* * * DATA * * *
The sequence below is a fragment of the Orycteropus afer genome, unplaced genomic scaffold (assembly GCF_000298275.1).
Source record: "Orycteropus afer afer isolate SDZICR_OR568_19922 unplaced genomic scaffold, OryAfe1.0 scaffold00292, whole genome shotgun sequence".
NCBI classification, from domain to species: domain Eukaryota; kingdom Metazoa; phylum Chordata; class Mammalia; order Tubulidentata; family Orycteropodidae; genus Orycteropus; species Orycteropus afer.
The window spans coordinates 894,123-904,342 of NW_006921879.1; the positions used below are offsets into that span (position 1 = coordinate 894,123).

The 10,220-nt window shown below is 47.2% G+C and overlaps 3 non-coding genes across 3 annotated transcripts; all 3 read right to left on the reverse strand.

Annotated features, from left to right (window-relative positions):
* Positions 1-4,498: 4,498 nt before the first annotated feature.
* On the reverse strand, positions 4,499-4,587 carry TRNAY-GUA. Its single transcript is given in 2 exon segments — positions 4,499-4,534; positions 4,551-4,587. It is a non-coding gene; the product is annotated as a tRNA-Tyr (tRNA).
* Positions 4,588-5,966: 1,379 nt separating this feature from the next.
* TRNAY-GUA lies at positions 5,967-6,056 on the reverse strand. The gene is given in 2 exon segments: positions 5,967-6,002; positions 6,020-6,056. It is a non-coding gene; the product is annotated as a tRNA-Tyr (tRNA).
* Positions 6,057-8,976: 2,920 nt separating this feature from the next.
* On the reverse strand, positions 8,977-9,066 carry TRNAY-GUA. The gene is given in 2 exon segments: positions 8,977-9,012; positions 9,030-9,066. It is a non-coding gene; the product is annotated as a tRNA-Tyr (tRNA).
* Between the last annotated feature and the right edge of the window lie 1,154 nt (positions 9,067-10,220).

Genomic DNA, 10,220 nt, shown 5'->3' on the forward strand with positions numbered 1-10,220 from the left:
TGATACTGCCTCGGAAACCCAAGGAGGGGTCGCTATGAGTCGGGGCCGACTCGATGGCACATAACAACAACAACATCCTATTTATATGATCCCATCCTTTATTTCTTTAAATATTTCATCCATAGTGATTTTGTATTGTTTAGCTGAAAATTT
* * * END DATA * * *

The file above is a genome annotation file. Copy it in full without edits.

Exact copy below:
The sequence below is a fragment of the Orycteropus afer genome, unplaced genomic scaffold (assembly GCF_000298275.1).
Source record: "Orycteropus afer afer isolate SDZICR_OR568_19922 unplaced genomic scaffold, OryAfe1.0 scaffold00292, whole genome shotgun sequence".
NCBI classification, from domain to species: domain Eukaryota; kingdom Metazoa; phylum Chordata; class Mammalia; order Tubulidentata; family Orycteropodidae; genus Orycteropus; species Orycteropus afer.
The window spans coordinates 894,123-904,342 of NW_006921879.1; the positions used below are offsets into that span (position 1 = coordinate 894,123).

The 10,220-nt window shown below is 47.2% G+C and overlaps 3 non-coding genes across 3 annotated transcripts; all 3 read right to left on the reverse strand.

Annotated features, from left to right (window-relative positions):
* Positions 1-4,498: 4,498 nt before the first annotated feature.
* On the reverse strand, positions 4,499-4,587 carry TRNAY-GUA. Its single transcript is given in 2 exon segments — positions 4,499-4,534; positions 4,551-4,587. It is a non-coding gene; the product is annotated as a tRNA-Tyr (tRNA).
* Positions 4,588-5,966: 1,379 nt separating this feature from the next.
* TRNAY-GUA lies at positions 5,967-6,056 on the reverse strand. The gene is given in 2 exon segments: positions 5,967-6,002; positions 6,020-6,056. It is a non-coding gene; the product is annotated as a tRNA-Tyr (tRNA).
* Positions 6,057-8,976: 2,920 nt separating this feature from the next.
* On the reverse strand, positions 8,977-9,066 carry TRNAY-GUA. The gene is given in 2 exon segments: positions 8,977-9,012; positions 9,030-9,066. It is a non-coding gene; the product is annotated as a tRNA-Tyr (tRNA).
* Between the last annotated feature and the right edge of the window lie 1,154 nt (positions 9,067-10,220).

Genomic DNA, 10,220 nt, shown 5'->3' on the forward strand with positions numbered 1-10,220 from the left:
TGATACTGCCTCGGAAACCCAAGGAGGGGTCGCTATGAGTCGGGGCCGACTCGATGGCACATAACAACAACAACATCCTATTTATATGATCCCATCCTTTATTTCTTTAAATATTTCATCCATAGTGATTTTGTATTGTTTAGCTGAAAATTT